NASHVILLE, Tenn. (WKRN) – Every parent wants the best for their child. And naturally we focus on the good stuff.
But we too were kids once and know well there are tough days, involving discipline.
“My dad would tell me to get a switch from the tree out back,” says Megan Lynch.
“I definitely remember it,” says Jonathan Smith. “And (I remember) being scared of it.”
When talking about child discipline or spanking, it is a sensitive issue.
Images like a wooden spoon or belt can stir up mixed feelings for today’s parents, who may have been spanked when they were younger.
“It’s sad to me, it’s heart-breaking,” Lynch says. “The anticipation was most of the punishment, the hitting was just secondary.”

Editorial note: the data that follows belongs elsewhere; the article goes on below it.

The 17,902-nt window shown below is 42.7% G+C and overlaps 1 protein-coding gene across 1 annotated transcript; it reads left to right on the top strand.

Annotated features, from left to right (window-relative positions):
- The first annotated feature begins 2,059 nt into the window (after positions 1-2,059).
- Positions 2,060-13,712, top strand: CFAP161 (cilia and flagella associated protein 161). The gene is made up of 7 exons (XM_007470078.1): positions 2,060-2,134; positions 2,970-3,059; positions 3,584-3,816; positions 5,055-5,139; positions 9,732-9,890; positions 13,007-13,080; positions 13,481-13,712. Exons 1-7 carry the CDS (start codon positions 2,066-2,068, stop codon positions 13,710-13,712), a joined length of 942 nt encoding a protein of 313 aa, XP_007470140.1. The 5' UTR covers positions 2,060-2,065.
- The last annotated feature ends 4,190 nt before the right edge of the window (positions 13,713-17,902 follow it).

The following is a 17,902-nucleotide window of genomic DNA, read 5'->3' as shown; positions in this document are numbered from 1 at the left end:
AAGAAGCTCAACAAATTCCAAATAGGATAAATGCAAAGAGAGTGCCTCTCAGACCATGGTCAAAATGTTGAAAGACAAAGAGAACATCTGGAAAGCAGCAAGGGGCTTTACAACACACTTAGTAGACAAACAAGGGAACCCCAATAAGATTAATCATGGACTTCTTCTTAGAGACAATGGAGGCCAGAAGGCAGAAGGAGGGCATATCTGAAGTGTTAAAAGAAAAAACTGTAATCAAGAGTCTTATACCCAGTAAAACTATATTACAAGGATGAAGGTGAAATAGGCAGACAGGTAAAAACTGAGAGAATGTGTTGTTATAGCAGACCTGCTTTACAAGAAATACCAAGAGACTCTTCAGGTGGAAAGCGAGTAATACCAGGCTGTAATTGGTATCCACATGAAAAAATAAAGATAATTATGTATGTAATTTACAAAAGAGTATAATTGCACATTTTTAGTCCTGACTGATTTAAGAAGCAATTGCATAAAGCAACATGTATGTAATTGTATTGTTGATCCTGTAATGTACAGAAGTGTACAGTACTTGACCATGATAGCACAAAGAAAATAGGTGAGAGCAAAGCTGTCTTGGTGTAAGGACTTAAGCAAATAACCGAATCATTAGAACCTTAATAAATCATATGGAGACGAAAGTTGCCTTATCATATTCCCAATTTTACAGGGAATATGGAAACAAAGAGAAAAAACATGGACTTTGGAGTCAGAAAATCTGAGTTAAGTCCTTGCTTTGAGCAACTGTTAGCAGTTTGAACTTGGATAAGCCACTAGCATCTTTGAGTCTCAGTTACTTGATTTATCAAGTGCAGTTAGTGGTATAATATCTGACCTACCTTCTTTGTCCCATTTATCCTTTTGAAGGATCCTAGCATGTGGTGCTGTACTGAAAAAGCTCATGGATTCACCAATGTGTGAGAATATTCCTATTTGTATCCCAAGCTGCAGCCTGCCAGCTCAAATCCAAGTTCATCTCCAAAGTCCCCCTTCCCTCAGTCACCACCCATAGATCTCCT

“It’s not something I believe in,” says Devon Nickels.
Licensed clinical social worker Beth Hail, a vice president of Centerstone, still sees it.
“We still have quite a few families spanking, or using objects to discipline,” Hail says.
She doesn’t agree with it, and says the child tends to learn more about fear than about the lesson a parent wants to convey.
What she recommends, if you have a little one, start early with rules.
“Children as young as a year old are starting to learn the difference between right and wrong,” she says.
And more rules early will lead to less discipline later. Hail recommends reinforcing positives. Noticing good behavior may result in less bad behavior.
“They like that positive attention to hear from mommy or daddy about what they did well.”
And finally, be consistent, wavering on those rules sends mixed messages.
“That makes it very difficult for the child to understand how to navigate,” Hail says.
Like our kids, the discipline debate is not slowing down. The responsibility rests on moms and dads to get it right.
“Everything we do sends a message to them,” says Lynch. “They’re great imitators, so you may as well give them something great to imitate.”
It’s up to us.